I like to treat an item with respect and do it the way it needs to be done with the appropriate stones, the appropriate findings, and the appropriate techniques. To make it right, so that it could still be sold as an antique.

I’m not just going to turn everything into steampunk and say, “fuck you.” No, that’s not really the point. I had one really good customer that was my main customer who was pretty much paying my bills and then he got cancer and died. [That’s when I thought] I’ve always just wanted to do what I want to do. If not now, when? So, I got rid of all my customers, I didn’t have that many left anyway, like I said it was a specialty thing, and I said, “you know, I’m just going to do what I want to do.” Make the stuff that I want to make. I have the tools, I have the stones, I have the skills, I have metal. I’m just going to lock myself in a room. Then this whole project with Seymour came about, it’s going on four years, so that changed my trajectory. Now there’s still easily a couple more years to go selling Seymour’s stuff and I feel bad that I can’t finish. He’s 85 and he has Alzheimer’s and all the stuff’s just going to go in the dumpster. Most of it. They don’t have the means to deal with it. They don’t have any computer skills. I don’t like not finishing things. Especially something I took on for somebody else, I said I would do it. I made a commitment… so, that’s kind of upsetting. And to not know, to not even offer an option. I don’t know what the future holds. I just don’t know. I have faith that the next step in my path will be revealed to me, hopefully in a timely fashion. Who knows. It’s like believing in the Easter Bunny. What good is it gonna do ya in a realistic way?

KW: When you do create, when you do what you want to do, what is that?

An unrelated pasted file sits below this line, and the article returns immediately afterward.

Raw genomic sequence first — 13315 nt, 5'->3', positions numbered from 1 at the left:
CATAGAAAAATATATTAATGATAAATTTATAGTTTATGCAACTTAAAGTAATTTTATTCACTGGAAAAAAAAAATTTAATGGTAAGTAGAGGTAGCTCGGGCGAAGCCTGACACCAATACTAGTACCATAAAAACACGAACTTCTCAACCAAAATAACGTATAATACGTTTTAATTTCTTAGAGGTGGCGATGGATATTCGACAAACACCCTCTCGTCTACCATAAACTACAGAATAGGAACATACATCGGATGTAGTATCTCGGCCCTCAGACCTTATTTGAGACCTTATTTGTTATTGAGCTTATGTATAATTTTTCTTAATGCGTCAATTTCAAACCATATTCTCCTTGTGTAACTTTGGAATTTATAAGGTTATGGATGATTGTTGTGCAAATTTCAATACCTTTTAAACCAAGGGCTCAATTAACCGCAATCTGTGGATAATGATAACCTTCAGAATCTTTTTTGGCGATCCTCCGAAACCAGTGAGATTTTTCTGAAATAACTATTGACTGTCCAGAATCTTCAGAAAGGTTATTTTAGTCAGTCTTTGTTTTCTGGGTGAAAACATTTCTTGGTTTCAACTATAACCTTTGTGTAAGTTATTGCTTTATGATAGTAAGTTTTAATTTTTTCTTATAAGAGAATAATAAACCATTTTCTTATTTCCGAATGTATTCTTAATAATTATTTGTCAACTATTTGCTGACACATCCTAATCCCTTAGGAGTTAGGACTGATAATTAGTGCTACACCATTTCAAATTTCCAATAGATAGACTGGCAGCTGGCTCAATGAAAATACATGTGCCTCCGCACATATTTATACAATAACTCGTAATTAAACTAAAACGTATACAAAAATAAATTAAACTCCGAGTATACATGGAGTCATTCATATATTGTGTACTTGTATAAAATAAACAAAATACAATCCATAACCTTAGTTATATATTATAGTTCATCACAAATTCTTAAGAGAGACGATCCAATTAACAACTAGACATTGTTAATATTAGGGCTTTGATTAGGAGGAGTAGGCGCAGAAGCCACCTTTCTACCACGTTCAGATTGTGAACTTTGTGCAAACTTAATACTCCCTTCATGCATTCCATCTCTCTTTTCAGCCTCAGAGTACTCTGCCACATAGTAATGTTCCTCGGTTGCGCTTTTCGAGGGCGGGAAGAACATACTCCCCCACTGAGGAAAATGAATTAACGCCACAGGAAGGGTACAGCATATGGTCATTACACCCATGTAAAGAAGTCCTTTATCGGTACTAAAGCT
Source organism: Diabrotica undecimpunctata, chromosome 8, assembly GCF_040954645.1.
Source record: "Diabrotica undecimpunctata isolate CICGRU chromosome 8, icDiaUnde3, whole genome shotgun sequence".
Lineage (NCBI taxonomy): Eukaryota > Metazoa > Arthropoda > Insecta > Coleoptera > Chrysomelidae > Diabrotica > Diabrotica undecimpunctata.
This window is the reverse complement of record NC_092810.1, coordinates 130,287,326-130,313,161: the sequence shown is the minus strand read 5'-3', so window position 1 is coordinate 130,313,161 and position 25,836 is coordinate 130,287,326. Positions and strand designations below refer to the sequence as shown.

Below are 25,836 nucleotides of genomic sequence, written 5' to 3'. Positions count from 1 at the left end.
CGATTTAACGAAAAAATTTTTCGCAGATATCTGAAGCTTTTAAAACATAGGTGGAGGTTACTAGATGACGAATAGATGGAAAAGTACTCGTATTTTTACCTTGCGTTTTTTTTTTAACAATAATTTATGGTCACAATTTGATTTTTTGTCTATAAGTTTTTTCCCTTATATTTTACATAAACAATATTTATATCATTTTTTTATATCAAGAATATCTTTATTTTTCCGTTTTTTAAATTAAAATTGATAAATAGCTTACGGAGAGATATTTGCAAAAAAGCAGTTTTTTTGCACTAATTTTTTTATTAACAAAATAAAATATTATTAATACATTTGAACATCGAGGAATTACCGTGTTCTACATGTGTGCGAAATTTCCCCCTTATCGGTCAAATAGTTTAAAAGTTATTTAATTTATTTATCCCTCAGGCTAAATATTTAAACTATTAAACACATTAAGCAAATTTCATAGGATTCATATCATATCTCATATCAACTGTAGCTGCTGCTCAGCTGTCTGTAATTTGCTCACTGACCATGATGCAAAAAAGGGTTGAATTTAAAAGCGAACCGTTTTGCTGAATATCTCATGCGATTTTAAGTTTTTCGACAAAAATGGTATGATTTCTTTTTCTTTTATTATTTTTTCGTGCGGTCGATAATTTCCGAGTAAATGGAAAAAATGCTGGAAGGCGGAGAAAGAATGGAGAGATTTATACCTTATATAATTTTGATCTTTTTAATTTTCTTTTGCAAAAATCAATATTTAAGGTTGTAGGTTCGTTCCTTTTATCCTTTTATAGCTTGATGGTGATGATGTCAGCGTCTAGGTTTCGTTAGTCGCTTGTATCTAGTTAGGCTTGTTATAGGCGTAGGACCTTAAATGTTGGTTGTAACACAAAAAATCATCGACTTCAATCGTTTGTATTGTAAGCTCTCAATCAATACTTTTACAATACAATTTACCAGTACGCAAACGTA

JT: Every day is different. I just go in [to my studio] and if I don’t have a plan to finish something I already started and if I’m starting something from scratch I just go in and I look around and see what speaks to me and that’s what I do. You know, if I find a stone and it speaks to me – okay [this is the one] I’m going to work on today. Then I do it until I finish and then I find another [stone] and I do that until I finish it and then I find another one. That’s what I do. That’s my method. Not very scientific, but it works for me and it makes me happy.

AJ: Is there a website that you put your work on [to sell it]?

JT: Etsy.

AJ: On Etsy, great…

JT: A lot of pieces I’ll buy at the scrapper and I’ll remake them into other things. The scrap metal dealers, people go in to sell their silver and gold, I follow them in and buy it back. And [the metal dealers] just put it on the scale, they don’t care what I buy, so I’ll buy like a bucket of silver for a few hundred dollars. Then I’ll go home and start fiddling with it, making things up. Doing this and doing that and changing the stones… [For example] if I buy religious pendants, I make them into rings. They sell over and over again. People like them, I just did four of them. [Looking at her computer] This is my Etsy store “HighArt.” I started out selling roach clips that I made out of sterling silver flatware, spoons and forks, I’d cut of the spoon part or the fork part and use the decorative handle and make it into a roach clip. So, it started out as HighArt. Since then, Etsy has banned them because they’re drug paraphernalia, but I can’t change the name, so it’s still HighArt. Now I sell them on Amazon, who don’t seem to have a problem with it.

(looking at Etsy page) So, that’s an antique ring and I just set the stone… this I made out of spare parts, this is 18 kt with blue diamonds, I made that. Bead stringing I don’t consider making things…that’s a meteorite, I made that. That’s 18 kt with red coral – silver, garnets, labradorite, ruby, green sapphire… fire agate. I do a lot in diamonds, I do a lot with fire agate, I like it a lot. I have 517 items [on my Etsy shop] and I’ve made over 1,000 sales.